Chicks duo records as Court Yard Hounds
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Chicks duo records as Court Yard Hounds

Monday, January 18, 2010 – Dixie Chicks and sisters guitarist-banjoist Emily Robison and fiddler Martie Maguire recorded an album on their own under the name Court Yard Hounds with an album due in May, according to Rolling Stone.

"Emily and I had the itch," Maguire told Rolling Stone, "and every time we'd call Natalie (Maines, the Chick's lead singer) and say 'are you ready?' she wasn't ready. She wanted a clear-cut break."

The music was mainly recorded at Maguire's home studio in Austin. Labeled an "intimate pop-folk album" by Rolling Stone the disc features Robison on lead vocals for the first time. Songs were inspired by her recent divorce from Charlie Robison. "When Natalie's singing a song, it has to strike a chord with her," Robison said. "These songs are very personal."

Jakob Dylan sang on See You in the Spring. The duo will debut their new band at South by Southwest in March with a tour to follow.

The group's name is a reference to the best-selling novel "City of Thieves."

The Chicks have not disbanded, according to the story. They also said they see little of Maines, who lives in Los Angeles. "I'm hoping she'll come out to one of our shows," Maguire said. "Maybe it'll inspire her to want to do music again."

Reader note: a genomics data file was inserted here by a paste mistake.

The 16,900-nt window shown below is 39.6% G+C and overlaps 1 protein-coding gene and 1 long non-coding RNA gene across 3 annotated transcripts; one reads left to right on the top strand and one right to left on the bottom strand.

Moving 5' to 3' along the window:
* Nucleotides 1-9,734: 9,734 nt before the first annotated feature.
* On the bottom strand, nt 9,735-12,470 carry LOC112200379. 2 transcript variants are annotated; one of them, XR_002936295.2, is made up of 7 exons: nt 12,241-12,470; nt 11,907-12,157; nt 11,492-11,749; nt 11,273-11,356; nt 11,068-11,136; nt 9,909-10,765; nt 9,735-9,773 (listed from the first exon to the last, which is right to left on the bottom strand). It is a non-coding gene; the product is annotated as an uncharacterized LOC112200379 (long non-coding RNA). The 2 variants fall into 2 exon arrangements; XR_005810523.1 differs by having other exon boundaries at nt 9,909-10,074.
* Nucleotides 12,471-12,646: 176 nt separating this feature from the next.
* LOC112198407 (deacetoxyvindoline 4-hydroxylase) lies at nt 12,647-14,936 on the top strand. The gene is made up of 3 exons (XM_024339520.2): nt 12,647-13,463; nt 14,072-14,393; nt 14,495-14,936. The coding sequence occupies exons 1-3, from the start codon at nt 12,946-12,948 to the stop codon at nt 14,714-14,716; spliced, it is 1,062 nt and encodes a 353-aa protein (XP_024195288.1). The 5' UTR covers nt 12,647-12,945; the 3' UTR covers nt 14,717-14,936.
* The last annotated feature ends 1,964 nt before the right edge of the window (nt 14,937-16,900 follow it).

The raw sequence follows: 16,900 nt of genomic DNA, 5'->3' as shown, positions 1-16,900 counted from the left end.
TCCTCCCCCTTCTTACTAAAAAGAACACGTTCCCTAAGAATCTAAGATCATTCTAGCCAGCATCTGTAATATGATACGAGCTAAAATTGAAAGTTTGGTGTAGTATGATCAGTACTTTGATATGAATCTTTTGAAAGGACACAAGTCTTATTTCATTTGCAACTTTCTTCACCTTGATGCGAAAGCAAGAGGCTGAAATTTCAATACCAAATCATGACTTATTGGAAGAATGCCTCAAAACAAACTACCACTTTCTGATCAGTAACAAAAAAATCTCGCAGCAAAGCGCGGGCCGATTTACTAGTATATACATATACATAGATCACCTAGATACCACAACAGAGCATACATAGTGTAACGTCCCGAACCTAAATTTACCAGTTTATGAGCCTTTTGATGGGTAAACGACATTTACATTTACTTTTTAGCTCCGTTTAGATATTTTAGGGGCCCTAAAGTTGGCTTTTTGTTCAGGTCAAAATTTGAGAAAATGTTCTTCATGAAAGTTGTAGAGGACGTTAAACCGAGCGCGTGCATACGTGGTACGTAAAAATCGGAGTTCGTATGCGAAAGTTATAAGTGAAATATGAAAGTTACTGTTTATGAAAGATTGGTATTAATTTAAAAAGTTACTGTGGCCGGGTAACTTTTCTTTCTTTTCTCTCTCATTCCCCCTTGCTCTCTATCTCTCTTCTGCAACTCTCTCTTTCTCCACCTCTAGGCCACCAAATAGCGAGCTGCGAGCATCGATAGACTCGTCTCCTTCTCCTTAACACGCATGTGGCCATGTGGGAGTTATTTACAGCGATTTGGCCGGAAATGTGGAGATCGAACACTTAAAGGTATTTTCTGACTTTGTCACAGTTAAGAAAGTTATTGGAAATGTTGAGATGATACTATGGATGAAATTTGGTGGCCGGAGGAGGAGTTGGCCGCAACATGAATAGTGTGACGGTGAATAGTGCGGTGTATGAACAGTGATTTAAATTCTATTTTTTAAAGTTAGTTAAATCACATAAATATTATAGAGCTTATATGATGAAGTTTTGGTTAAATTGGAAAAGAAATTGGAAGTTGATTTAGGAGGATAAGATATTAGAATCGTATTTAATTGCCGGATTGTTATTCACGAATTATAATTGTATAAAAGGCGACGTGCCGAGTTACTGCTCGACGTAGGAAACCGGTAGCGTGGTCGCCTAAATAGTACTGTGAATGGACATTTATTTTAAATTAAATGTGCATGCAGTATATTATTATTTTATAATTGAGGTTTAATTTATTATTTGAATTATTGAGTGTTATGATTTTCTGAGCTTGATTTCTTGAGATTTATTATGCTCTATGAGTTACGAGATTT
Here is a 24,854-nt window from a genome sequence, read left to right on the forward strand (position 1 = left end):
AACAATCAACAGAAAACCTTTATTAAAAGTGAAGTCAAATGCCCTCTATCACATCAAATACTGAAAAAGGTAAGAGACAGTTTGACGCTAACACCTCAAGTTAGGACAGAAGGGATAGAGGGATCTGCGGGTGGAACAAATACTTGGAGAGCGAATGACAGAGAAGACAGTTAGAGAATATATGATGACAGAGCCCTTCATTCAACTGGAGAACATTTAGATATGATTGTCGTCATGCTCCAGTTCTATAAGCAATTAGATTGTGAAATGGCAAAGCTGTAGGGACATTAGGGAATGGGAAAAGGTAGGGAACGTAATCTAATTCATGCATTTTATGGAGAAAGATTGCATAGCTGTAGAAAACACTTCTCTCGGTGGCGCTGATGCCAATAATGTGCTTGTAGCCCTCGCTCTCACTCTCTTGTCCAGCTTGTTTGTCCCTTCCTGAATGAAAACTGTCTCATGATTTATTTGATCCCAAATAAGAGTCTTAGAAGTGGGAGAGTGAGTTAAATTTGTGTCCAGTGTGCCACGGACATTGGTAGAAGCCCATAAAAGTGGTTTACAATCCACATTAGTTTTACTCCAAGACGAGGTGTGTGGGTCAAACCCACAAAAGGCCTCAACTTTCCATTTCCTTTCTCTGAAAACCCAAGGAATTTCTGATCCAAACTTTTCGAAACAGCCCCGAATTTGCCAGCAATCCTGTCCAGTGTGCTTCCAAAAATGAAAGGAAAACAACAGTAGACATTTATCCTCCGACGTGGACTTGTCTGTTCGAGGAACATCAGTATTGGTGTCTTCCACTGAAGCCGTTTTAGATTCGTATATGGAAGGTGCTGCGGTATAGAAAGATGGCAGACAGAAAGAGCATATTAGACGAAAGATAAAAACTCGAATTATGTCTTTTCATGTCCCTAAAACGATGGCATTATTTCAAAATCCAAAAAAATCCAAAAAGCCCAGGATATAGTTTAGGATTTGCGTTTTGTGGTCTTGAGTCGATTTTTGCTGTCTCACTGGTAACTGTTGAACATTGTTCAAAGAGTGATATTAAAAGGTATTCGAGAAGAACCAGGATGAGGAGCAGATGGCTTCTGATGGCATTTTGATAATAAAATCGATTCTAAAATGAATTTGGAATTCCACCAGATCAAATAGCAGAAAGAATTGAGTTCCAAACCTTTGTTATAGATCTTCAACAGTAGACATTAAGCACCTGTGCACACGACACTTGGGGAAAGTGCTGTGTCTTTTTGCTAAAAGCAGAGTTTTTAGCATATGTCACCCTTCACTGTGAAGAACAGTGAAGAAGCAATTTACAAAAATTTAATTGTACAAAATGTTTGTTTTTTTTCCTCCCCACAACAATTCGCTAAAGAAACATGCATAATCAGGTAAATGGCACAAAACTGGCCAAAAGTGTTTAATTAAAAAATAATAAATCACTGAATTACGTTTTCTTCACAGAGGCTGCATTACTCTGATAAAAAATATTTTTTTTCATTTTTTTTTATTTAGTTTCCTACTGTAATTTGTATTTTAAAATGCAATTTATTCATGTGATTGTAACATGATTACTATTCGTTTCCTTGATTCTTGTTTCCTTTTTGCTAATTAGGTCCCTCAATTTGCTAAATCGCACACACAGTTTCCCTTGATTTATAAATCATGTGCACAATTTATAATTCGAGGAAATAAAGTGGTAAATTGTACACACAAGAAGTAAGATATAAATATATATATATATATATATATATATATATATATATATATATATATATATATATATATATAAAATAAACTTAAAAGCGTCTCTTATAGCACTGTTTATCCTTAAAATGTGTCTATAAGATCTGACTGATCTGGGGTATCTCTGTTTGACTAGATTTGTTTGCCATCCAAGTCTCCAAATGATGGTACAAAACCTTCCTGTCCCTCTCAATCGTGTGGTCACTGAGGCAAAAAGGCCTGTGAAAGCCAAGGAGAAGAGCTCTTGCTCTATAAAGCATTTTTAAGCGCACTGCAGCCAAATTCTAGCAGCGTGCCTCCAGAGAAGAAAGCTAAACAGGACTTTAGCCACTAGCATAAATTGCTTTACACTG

More news for The Chicks (formerly Dixie Chicks)


CD reviews for The Chicks (formerly Dixie Chicks)

CD review - Gaslighter Much has changed for The Chicks since their last studio release, "Taking the Long Way," some 14 years ago. Rebranding for one. No more Dixie Chicks, thanks to their reaction to the discussion over racial issues in the U.S. following the killing of George Floyd. "Dixie" was no longer the right look. And then there's the music and the end of a marriage, an overriding theme throughout the highly personal and emotional "Gaslighter." The change also crept into the ...
CD review - Taking the Long Way Much has changed on the musical landscape for the Dixie Chicks since the Incident in London three years ago when lead singer Natalie Maines criticized President Bush on the eve of the Iraq war. The trio lost its standing on the country radio scene; their albums were burned, and they received death threats.But Emily Robison, Martie Maguire and Maines do not backpedal on these 14 songs. They, instead, address the issues that have faced them head on time and again. "Not Ready to Make Nice" maintains ...
The Dixie Chicks certainly enjoyed their most controversial year ever thanks to a few words uttered by lead singer Natalie Maines, and they also had one of the most successful tours of 2003 as well. This 22-song live disc recorded somewhere during the U.S. part of the tour is clear indication that beyond the headlines, there was a tremendous amount of quality music going on. The mix put Maines' vocals way out front. She has always been a good singer, and this indicates just how good she truly is. ...


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